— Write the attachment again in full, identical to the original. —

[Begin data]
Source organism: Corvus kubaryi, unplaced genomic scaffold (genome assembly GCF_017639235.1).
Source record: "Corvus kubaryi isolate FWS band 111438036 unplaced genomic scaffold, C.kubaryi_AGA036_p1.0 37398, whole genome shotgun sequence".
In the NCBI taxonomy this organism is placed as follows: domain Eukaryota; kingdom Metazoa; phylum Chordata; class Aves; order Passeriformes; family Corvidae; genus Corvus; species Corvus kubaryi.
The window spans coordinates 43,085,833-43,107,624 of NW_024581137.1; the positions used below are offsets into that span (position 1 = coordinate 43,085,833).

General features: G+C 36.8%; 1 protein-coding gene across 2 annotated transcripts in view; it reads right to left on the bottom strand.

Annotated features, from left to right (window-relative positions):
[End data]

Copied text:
Source organism: Corvus kubaryi, unplaced genomic scaffold (genome assembly GCF_017639235.1).
Source record: "Corvus kubaryi isolate FWS band 111438036 unplaced genomic scaffold, C.kubaryi_AGA036_p1.0 37398, whole genome shotgun sequence".
In the NCBI taxonomy this organism is placed as follows: domain Eukaryota; kingdom Metazoa; phylum Chordata; class Aves; order Passeriformes; family Corvidae; genus Corvus; species Corvus kubaryi.
The window spans coordinates 43,085,833-43,107,624 of NW_024581137.1; the positions used below are offsets into that span (position 1 = coordinate 43,085,833).

General features: G+C 36.8%; 1 protein-coding gene across 2 annotated transcripts in view; it reads right to left on the bottom strand.

Annotated features, from left to right (window-relative positions):